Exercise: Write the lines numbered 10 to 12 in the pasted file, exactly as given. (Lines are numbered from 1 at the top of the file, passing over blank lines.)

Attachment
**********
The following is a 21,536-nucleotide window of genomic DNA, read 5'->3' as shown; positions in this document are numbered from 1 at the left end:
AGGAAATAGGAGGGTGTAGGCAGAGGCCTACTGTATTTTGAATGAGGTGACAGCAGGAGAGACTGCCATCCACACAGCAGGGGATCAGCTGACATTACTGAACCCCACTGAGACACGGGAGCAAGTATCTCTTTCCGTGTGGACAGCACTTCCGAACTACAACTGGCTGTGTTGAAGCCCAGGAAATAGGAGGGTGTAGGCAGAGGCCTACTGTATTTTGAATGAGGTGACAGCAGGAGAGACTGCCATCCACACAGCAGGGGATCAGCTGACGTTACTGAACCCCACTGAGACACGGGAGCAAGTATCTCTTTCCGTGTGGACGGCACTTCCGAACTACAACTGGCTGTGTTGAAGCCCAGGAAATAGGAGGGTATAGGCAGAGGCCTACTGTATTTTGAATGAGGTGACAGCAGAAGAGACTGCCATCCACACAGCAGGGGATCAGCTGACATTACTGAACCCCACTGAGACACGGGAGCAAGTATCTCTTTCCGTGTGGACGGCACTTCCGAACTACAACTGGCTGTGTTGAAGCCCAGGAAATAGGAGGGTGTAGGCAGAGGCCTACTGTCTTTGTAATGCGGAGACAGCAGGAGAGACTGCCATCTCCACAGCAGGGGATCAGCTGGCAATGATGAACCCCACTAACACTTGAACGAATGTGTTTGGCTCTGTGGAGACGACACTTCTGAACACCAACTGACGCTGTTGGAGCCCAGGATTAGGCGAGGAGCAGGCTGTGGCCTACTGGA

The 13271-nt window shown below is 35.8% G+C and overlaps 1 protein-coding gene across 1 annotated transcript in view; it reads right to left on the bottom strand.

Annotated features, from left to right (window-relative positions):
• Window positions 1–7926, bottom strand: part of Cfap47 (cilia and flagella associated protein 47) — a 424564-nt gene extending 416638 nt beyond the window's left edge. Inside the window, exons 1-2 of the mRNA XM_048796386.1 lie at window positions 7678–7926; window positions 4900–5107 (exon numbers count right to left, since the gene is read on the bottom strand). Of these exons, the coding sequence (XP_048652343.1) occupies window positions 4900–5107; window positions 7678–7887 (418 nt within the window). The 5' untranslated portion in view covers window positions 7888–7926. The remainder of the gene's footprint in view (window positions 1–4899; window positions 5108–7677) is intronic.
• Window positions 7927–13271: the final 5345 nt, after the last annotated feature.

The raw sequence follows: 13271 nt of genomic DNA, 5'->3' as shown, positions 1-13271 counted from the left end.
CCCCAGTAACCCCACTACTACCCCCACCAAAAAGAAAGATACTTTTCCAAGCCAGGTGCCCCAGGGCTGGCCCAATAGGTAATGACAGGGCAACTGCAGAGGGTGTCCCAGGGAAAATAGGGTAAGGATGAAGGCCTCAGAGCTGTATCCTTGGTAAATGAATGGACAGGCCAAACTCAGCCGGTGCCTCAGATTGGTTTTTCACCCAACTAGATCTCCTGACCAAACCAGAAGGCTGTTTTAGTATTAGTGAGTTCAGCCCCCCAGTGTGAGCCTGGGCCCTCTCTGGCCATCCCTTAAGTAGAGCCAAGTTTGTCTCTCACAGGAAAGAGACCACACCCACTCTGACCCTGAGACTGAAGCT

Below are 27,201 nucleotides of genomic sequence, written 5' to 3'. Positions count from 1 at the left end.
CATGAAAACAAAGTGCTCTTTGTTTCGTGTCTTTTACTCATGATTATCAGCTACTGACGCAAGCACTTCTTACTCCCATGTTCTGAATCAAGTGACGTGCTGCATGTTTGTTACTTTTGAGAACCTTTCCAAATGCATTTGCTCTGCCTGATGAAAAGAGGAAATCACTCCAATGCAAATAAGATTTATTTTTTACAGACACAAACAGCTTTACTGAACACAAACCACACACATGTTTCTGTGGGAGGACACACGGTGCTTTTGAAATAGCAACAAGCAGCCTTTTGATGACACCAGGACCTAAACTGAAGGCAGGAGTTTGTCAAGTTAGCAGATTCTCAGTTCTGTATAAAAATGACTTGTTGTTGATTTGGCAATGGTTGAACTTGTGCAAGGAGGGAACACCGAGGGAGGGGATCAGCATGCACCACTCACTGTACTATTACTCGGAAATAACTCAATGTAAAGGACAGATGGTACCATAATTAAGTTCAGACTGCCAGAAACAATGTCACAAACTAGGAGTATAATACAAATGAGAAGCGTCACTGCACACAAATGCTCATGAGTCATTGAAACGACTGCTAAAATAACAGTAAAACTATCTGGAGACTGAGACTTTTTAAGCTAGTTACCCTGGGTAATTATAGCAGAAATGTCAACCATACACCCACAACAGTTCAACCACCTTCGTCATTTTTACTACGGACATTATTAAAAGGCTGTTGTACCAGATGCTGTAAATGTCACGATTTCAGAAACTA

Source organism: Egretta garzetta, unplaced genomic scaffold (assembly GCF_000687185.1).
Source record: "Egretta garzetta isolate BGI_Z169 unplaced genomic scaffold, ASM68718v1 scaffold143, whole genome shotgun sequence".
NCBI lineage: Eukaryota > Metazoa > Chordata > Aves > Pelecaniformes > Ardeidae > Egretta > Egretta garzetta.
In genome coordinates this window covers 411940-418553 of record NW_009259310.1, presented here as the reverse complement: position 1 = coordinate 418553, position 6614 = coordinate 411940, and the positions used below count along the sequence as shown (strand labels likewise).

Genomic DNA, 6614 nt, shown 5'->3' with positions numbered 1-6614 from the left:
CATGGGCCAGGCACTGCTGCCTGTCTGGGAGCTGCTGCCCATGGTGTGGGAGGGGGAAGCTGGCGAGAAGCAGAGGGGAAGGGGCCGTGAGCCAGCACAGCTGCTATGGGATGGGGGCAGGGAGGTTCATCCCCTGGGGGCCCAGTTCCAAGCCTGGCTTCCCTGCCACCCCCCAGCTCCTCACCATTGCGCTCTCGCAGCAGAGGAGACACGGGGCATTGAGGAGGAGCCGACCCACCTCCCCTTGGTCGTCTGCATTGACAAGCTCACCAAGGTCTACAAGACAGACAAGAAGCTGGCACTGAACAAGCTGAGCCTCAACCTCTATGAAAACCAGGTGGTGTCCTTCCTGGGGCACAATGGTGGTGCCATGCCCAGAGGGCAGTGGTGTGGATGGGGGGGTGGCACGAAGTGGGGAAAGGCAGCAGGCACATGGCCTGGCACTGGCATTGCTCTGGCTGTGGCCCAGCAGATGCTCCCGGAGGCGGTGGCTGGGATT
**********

CATGAAAACAAAGTGCTCTTTGTTTCGTGTCTTTTACTCATGATTATCAGCTACTGACGCAAGCACTTCTTACTCCCATGTTCTGAATCAAGTGACGTGCTGCATGTTTGTTACTTTTGAGAACCTTTCCAAATGCATTTGCTCTGCCTGATGAAAAGAGGAAATCACTCCAATGCAAATAAGATTTATTTTTTACAGACACAAACAGCTTTACTGAACACAAACCACACACATGTTTCTGTGGGAGGACACACGGTGCTTTTGAAATAGCAACAAGCAGCCTTTTGATGACACCAGGACCTAAACTGAAGGCAGGAGTTTGTCAAGTTAGCAGATTCTCAGTTCTGTATAAAAATGACTTGTTGTTGATTTGGCAATGGTTGAACTTGTGCAAGGAGGGAACACCGAGGGAGGGGATCAGCATGCACCACTCACTGTACTATTACTCGGAAATAACTCAATGTAAAGGACAGATGGTACCATAATTAAGTTCAGACTGCCAGAAACAATGTCACAAACTAGGAGTATAATACAAATGAGAAGCGTCACTGCACACAAATGCTCATGAGTCATTGAAACGACTGCTAAAATAACAGTAAAACTATCTGGAGACTGAGACTTTTTAAGCTAGTTACCCTGGGTAATTATAGCAGAAATGTCAACCATACACCCACAACAGTTCAACCACCTTCGTCATTTTTACTACGGACATTATTAAAAGGCTGTTGTACCAGATGCTGTAAATGTCACGATTTCAGAAACTA

Source organism: Egretta garzetta, unplaced genomic scaffold (assembly GCF_000687185.1).
Source record: "Egretta garzetta isolate BGI_Z169 unplaced genomic scaffold, ASM68718v1 scaffold143, whole genome shotgun sequence".